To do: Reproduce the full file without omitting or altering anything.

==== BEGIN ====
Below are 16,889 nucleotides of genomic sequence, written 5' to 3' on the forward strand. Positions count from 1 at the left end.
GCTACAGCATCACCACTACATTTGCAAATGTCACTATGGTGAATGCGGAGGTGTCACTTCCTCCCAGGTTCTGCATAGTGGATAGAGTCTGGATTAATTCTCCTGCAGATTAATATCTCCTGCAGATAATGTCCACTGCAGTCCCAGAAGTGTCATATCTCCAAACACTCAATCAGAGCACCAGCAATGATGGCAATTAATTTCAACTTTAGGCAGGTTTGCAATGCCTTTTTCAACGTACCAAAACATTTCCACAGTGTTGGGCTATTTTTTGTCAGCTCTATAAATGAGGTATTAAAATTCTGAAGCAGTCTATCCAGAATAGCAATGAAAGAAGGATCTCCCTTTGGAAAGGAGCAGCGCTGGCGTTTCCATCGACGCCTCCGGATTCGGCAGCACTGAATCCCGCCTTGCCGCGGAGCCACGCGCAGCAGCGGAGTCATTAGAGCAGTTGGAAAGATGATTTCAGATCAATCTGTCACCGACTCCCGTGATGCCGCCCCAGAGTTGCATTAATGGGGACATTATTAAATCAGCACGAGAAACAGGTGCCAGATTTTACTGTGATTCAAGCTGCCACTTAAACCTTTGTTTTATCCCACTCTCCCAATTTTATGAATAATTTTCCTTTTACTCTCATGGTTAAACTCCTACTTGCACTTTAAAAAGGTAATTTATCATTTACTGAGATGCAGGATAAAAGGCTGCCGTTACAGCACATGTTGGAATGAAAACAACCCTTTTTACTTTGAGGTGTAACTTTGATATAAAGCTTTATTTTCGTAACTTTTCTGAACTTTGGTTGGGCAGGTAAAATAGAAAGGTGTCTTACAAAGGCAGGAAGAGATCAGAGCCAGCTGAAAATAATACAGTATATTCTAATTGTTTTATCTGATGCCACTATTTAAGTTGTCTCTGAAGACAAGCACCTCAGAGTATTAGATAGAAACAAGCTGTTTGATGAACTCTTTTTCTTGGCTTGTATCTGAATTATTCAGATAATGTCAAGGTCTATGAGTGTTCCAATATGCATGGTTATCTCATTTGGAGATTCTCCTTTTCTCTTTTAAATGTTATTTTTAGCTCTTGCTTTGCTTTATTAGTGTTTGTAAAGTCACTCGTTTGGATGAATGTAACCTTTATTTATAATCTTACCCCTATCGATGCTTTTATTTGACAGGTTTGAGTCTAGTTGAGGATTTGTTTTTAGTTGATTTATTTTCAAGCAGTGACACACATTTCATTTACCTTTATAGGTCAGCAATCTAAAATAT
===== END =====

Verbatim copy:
Below are 16,889 nucleotides of genomic sequence, written 5' to 3' on the forward strand. Positions count from 1 at the left end.
GCTACAGCATCACCACTACATTTGCAAATGTCACTATGGTGAATGCGGAGGTGTCACTTCCTCCCAGGTTCTGCATAGTGGATAGAGTCTGGATTAATTCTCCTGCAGATTAATATCTCCTGCAGATAATGTCCACTGCAGTCCCAGAAGTGTCATATCTCCAAACACTCAATCAGAGCACCAGCAATGATGGCAATTAATTTCAACTTTAGGCAGGTTTGCAATGCCTTTTTCAACGTACCAAAACATTTCCACAGTGTTGGGCTATTTTTTGTCAGCTCTATAAATGAGGTATTAAAATTCTGAAGCAGTCTATCCAGAATAGCAATGAAAGAAGGATCTCCCTTTGGAAAGGAGCAGCGCTGGCGTTTCCATCGACGCCTCCGGATTCGGCAGCACTGAATCCCGCCTTGCCGCGGAGCCACGCGCAGCAGCGGAGTCATTAGAGCAGTTGGAAAGATGATTTCAGATCAATCTGTCACCGACTCCCGTGATGCCGCCCCAGAGTTGCATTAATGGGGACATTATTAAATCAGCACGAGAAACAGGTGCCAGATTTTACTGTGATTCAAGCTGCCACTTAAACCTTTGTTTTATCCCACTCTCCCAATTTTATGAATAATTTTCCTTTTACTCTCATGGTTAAACTCCTACTTGCACTTTAAAAAGGTAATTTATCATTTACTGAGATGCAGGATAAAAGGCTGCCGTTACAGCACATGTTGGAATGAAAACAACCCTTTTTACTTTGAGGTGTAACTTTGATATAAAGCTTTATTTTCGTAACTTTTCTGAACTTTGGTTGGGCAGGTAAAATAGAAAGGTGTCTTACAAAGGCAGGAAGAGATCAGAGCCAGCTGAAAATAATACAGTATATTCTAATTGTTTTATCTGATGCCACTATTTAAGTTGTCTCTGAAGACAAGCACCTCAGAGTATTAGATAGAAACAAGCTGTTTGATGAACTCTTTTTCTTGGCTTGTATCTGAATTATTCAGATAATGTCAAGGTCTATGAGTGTTCCAATATGCATGGTTATCTCATTTGGAGATTCTCCTTTTCTCTTTTAAATGTTATTTTTAGCTCTTGCTTTGCTTTATTAGTGTTTGTAAAGTCACTCGTTTGGATGAATGTAACCTTTATTTATAATCTTACCCCTATCGATGCTTTTATTTGACAGGTTTGAGTCTAGTTGAGGATTTGTTTTTAGTTGATTTATTTTCAAGCAGTGACACACATTTCATTTACCTTTATAGGTCAGCAATCTAAAATAT